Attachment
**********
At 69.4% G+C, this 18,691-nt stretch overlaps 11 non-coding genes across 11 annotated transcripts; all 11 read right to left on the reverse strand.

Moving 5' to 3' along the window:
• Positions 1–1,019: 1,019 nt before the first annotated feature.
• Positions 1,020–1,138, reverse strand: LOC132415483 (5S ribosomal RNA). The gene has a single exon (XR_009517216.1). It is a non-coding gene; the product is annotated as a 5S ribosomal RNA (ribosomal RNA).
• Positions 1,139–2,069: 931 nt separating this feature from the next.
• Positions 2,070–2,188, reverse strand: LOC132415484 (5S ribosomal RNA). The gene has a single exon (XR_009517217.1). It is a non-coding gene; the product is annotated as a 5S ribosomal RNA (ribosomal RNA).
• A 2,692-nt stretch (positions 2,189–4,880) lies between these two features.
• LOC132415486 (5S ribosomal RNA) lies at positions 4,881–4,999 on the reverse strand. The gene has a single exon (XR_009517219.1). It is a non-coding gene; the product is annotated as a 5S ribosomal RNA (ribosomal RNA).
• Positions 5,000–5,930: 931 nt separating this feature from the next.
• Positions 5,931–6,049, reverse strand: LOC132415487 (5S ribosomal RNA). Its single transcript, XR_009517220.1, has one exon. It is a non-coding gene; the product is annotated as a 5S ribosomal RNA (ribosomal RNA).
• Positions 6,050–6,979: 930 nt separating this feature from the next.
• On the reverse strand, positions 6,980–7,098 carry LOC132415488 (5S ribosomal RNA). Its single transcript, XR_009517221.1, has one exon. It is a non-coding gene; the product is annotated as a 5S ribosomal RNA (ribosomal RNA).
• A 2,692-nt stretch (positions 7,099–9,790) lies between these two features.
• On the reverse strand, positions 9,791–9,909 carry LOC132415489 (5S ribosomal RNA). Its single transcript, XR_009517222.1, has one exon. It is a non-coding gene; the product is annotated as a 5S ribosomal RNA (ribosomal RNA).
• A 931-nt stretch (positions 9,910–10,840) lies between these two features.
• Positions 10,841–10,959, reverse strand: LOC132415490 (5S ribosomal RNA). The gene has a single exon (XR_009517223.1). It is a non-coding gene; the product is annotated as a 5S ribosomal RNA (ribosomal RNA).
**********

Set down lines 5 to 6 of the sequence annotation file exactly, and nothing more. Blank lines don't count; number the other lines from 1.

• Positions 1,139–2,069: 931 nt separating this feature from the next.
• Positions 2,070–2,188, reverse strand: LOC132415484 (5S ribosomal RNA). The gene has a single exon (XR_009517217.1). It is a non-coding gene; the product is annotated as a 5S ribosomal RNA (ribosomal RNA).